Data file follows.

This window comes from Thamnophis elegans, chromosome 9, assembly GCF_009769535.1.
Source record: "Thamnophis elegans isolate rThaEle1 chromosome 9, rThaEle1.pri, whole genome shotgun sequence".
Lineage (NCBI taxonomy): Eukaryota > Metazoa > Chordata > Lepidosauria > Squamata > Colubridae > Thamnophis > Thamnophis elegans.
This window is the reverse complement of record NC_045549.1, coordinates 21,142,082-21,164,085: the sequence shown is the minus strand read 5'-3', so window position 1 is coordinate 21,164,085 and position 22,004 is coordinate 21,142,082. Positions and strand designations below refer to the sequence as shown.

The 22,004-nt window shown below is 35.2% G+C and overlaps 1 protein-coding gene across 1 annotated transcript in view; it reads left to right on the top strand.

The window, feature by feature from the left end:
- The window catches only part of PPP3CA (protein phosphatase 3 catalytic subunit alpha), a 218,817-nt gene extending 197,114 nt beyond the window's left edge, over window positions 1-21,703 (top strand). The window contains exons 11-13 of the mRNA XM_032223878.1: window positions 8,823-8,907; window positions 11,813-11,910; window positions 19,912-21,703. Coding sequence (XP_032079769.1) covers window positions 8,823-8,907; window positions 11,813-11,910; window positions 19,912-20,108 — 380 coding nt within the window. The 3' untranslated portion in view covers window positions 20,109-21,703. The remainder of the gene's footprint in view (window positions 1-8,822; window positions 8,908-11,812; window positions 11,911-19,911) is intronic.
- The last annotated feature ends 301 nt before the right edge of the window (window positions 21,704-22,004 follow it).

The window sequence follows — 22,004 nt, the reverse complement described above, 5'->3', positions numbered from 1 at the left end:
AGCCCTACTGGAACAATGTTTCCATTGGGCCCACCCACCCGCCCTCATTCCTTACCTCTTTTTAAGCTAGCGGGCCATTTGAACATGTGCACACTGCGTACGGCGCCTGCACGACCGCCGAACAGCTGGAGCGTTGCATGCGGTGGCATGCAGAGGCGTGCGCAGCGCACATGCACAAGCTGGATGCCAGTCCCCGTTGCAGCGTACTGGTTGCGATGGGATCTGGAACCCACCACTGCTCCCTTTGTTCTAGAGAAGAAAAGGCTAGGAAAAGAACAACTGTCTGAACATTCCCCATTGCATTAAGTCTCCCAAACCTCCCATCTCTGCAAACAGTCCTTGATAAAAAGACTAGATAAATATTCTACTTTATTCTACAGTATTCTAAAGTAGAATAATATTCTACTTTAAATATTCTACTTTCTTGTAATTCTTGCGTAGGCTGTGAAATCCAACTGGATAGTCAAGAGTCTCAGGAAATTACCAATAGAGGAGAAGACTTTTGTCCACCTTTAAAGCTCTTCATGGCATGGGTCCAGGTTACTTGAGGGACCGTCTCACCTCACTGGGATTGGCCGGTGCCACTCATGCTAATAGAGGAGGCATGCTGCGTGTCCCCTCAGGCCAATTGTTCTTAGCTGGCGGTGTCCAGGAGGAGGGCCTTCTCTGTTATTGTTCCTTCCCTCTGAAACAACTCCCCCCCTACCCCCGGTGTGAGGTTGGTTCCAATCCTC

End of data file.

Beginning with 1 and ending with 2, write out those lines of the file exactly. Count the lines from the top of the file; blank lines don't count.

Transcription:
This window comes from Thamnophis elegans, chromosome 9, assembly GCF_009769535.1.
Source record: "Thamnophis elegans isolate rThaEle1 chromosome 9, rThaEle1.pri, whole genome shotgun sequence".